MADRID – The Spanish government has awarded satellite operator Hispasat a contract to extend broadband connectivity to all rural areas, the Economy Ministry said on Tuesday.
Hispasat, owned by partly state-owned Spain’s grid operator Red Electrica de Espana, has been commissioned to deploy the infrastructure required to provide ultra-fast internet connection at a flat rate of 35 euros ($37.43) per month, the ministry said in a statement.
To cover the cost of installation and equipment needed, it is set to receive 76.3 million euros from the European Union’s “Next Generation EU” recovery funds.
“The aim of this programme … is to bring connectivity to 100% of rural, remote and sparsely populated areas throughout the country at an affordable price, closing the digital divide,” the ministry said.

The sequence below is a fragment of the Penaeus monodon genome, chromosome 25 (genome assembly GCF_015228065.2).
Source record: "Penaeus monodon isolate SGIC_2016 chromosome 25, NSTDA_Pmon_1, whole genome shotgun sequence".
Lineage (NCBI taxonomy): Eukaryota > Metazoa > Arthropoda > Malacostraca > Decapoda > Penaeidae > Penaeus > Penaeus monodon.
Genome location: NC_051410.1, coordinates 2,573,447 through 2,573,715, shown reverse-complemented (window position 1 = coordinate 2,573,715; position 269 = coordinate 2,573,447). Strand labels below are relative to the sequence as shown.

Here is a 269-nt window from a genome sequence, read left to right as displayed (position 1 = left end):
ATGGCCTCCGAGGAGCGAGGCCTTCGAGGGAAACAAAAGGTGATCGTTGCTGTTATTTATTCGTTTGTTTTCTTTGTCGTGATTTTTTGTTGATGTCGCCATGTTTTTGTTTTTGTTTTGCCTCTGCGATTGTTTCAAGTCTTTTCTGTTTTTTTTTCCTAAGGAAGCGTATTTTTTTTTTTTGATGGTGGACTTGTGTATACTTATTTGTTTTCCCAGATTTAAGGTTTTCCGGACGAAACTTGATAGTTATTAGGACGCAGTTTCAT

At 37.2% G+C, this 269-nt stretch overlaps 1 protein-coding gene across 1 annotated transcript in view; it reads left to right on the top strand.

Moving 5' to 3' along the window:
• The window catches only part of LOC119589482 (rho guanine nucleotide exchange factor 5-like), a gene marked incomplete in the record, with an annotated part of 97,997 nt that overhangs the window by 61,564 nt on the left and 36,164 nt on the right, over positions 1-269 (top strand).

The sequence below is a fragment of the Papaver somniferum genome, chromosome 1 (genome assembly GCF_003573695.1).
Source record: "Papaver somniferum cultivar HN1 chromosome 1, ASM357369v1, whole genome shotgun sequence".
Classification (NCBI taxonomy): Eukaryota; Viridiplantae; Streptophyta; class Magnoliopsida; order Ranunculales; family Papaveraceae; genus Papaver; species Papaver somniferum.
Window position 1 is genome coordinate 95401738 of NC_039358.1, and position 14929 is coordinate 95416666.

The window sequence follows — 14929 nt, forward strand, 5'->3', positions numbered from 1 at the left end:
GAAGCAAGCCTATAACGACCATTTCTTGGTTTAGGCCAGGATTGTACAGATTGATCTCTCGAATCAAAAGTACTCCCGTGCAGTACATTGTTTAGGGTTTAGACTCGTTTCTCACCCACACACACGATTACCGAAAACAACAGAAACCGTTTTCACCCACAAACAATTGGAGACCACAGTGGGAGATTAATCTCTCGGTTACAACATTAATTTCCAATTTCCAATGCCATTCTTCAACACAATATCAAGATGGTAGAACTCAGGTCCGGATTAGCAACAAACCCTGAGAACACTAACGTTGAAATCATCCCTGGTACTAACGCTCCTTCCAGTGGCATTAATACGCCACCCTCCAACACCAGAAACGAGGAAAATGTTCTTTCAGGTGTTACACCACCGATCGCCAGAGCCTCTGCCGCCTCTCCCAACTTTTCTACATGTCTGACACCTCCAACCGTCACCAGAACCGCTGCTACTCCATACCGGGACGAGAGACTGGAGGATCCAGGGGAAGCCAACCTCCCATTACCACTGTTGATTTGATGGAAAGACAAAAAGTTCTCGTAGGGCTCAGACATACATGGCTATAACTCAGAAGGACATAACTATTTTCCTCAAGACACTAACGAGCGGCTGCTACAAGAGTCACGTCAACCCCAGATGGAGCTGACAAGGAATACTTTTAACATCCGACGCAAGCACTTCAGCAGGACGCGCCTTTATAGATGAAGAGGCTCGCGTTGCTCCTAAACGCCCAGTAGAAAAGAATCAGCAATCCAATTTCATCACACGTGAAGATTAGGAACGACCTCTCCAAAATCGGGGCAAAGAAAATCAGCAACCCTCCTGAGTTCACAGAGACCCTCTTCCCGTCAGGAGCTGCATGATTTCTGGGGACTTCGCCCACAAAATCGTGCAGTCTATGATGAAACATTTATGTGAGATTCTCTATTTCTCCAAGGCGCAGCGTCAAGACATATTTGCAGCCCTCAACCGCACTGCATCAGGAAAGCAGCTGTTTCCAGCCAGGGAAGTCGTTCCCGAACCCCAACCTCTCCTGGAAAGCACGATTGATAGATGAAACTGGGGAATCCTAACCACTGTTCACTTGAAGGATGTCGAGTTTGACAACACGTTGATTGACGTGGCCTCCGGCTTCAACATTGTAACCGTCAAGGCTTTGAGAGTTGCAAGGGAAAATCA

Hispasat launched its geostationary Amazonas Nexus satellite aboard a SpaceX Falcon 9 rocket on Monday from the U.S. Space Force station at Cape Canaveral, Florida. The satellite is designed to enable high-speed internet connectivity on aircraft and ships.
Hispasat is the operating company for a number of Spanish communications satellites that cover the Americas, Europe and North Africa.
($1 = 0.9350 euros)